Pitching and Writing Masterclass

How to write for influential 'non-experts', including industry, the media & grant assessors

Do you know how to tailor and target your work to gain the attention of people beyond your own peers – including politicians, the media, industry, and funding assessors? Can you write about your research in a clear, concise and compelling way?

Join us for a day of tailored training with one of The Conversation's most senior editors: Sunanda Creagh, NSW Bureau Chief and Digital Storytelling Editor.

Each session is limited to 20 participants and can be tailored to suit academics at all levels, from senior leaders to early career researchers or PhD candidates. Before each session, participants must submit a short summary or “pitch” about their work to develop further during the masterclass. Selected pitches will be shared with the rest of the class for group and individual feedback. By the end of the day, participants will know what to do before contacting the media or industry about their work, and how to make more people value the significance of their research.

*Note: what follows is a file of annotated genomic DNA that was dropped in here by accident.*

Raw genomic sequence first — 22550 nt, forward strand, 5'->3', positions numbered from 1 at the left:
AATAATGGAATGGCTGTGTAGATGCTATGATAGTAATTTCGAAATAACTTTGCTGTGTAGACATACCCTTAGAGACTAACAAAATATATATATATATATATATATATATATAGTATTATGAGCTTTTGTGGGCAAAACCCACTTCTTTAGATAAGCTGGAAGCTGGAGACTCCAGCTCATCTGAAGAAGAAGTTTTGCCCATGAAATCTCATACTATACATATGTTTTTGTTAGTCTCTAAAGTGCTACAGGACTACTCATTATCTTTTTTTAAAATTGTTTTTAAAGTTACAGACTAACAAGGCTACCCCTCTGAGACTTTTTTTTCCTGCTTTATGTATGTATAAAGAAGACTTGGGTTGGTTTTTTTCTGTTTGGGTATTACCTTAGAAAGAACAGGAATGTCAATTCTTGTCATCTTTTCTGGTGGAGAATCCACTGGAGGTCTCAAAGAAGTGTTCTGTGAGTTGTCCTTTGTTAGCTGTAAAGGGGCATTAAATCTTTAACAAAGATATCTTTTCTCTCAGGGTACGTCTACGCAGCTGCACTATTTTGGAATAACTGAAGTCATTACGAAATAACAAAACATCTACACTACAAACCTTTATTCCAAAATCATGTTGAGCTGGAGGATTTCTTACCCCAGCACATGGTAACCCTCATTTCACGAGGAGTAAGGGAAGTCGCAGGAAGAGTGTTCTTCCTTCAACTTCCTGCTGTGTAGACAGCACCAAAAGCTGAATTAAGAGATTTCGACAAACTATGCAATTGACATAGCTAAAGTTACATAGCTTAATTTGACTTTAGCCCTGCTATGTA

The training can be delivered on-site around Australia by request for your institution, or at the University of Melbourne's Centre for the Study of Higher Education.

Highlights include:

  • Strategic advice from an experienced editor;
  • Grant writing tips from a former Australian Research Council Executive Director, based on a review of thousands of funding applications;
  • Peer and personal feedback on pitches submitted before the session; and
  • Learning a time-saving fast feedback process to improve your own or others' writing